Book Review – oldie but a goodie – Inside SQL 2005 Query Tuning and Optimization

February 19, 2010

I’ve moved my blog here (to, and thought I’d start with a book review.

This is a post that I’ve been meaning to write for some time, and it seems a worthy first post for this new site. I might go through some of my older posts from my blog at, and maybe even my even older blog at and bring them across, but this is most definitely my first post, even if there are others that look older.

book cover This book, "Inside Microsoft® SQL Server™ 2005: Query Tuning and Optimization" by Kalen Delaney (and others including T-SQL Tuesday‘s Adam Machanic) is still an excellent resource. Even if you’ve moved across to SQL Server 2008, this book is worth buying and poring over. It is one of those resources that should live on the shelf of every database professional, alongside some of the other classics like Kalen’s SQL Server 2008 Internals.

Being dedicated to performance tuning, it goes deeper into the topic than some of the other areas, including excellent section on traces and locking (areas which I find most people don’t really seem to know much about), in a book which is a lot more compact than it could have been. Considering how much it goes into, the book seems remarkably thin at just 448 pages. If you spend any time tuning SQL Server databases, then this book will feel much thicker than it really is, and you’ll be finding useful information on just about every page. The level of understanding you can get it just as deep as many much longer books, but focussed on making your queries run faster.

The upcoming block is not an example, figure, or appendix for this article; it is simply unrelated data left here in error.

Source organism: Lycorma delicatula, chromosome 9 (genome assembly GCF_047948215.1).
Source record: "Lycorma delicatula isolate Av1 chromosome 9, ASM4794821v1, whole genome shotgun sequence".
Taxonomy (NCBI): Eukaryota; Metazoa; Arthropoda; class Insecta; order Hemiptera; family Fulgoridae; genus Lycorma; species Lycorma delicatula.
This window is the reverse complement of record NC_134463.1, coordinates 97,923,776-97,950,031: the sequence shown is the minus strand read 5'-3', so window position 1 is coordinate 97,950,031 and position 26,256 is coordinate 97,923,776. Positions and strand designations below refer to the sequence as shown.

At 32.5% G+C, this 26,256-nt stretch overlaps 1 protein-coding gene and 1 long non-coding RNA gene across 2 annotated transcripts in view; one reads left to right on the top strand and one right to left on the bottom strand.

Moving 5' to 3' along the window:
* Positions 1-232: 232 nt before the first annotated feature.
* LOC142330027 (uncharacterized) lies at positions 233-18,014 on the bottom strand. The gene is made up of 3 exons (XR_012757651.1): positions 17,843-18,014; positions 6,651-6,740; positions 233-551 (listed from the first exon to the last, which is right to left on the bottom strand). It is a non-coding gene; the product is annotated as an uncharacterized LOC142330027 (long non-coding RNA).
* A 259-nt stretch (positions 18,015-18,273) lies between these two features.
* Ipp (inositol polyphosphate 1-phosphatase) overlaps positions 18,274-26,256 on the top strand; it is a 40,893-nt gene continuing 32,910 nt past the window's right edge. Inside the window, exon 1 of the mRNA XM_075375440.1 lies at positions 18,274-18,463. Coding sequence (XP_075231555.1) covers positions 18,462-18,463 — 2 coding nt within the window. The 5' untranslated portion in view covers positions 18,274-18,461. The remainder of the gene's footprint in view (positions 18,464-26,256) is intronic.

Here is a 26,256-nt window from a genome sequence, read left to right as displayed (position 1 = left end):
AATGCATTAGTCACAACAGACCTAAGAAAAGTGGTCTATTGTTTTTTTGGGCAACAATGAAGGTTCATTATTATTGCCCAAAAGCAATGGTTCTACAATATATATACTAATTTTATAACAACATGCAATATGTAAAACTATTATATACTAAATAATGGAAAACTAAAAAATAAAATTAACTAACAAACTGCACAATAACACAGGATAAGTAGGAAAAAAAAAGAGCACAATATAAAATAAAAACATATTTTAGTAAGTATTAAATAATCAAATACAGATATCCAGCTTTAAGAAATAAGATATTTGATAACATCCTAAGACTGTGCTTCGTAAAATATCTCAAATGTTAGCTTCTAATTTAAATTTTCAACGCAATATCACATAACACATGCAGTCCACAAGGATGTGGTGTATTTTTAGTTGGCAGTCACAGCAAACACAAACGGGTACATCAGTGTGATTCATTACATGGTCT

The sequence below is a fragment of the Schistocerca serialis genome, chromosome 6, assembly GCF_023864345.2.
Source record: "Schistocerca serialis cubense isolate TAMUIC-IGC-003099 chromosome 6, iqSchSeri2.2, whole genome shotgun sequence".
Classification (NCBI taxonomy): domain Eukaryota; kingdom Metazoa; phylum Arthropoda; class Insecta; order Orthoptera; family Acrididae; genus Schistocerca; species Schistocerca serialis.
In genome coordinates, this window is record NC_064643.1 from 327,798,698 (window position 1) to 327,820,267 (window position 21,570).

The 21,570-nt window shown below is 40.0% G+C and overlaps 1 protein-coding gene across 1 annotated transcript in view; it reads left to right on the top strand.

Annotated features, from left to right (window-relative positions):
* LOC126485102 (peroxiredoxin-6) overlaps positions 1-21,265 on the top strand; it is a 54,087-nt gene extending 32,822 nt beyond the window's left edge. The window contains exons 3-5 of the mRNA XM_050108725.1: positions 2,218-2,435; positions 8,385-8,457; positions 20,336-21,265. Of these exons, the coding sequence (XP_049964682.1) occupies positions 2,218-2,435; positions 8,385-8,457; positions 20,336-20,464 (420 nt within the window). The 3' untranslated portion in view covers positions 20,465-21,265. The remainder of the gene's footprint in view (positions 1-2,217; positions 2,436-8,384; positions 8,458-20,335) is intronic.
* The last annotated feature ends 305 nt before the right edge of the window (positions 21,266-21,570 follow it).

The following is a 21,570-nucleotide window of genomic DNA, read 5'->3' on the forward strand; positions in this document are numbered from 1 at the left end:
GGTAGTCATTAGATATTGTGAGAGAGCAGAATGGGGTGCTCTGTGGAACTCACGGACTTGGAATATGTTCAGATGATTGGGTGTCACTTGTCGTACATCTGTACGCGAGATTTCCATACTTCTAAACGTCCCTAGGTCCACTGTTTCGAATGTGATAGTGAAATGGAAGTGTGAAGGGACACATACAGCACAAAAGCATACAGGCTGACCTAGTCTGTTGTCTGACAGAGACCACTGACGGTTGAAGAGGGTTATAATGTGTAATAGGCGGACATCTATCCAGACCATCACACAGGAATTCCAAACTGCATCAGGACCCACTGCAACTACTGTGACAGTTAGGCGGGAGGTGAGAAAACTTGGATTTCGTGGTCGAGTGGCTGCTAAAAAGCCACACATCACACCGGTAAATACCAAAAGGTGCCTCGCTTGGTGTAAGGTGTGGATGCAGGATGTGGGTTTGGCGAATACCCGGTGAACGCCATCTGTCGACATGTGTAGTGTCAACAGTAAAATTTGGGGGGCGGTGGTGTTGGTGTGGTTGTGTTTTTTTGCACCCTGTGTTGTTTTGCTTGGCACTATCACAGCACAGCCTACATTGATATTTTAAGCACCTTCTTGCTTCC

Of course, you will want to have a copy of SQL 2005 with you when you read through the book, and probably a copy of SQL 2008 to be able to look at the things that have changed. But the vast majority of things in this book will serve you well for some time, I’m sure.

The link here will help you find the book on MSPress’ Australian site. I’ll also give away a copy of it at a future Adelaide SQL Server User Group event, so if you’re in Adelaide, make sure you keep your eye out for that.

This Post Has 2 Comments

  1. Kalen Delaney

    Thanks, Rob!
    I’d like to point out Chapter 3 on reading execution plans. It was written by one of Microsoft Engineers on the query processing team (Craig Freedman) and it is amazing! I have read that chapter over 4 times and _I_ still learn new things from it. I don’t there is anything else publicly available that goes into so much depth on what each operator in a plan means, and how to interpret the overall plan. And 99% of it is completely relevant for 2008. Only 4 of the plans are different in the newer version. Because of page count limitations, we were not able to include this chapter in the 2008 book, so you can think of it as a collectors’ item!

  2. Rob Farley

    It’s a shame that that chapter won’t appear in the next version, it is an excellent one. Even more reason for people to pick up this version still!

Leave a Reply

LobsterPot Blogs

Blog posts by Rob Farley and other LobsterPot Solutions team members.


Related Blogs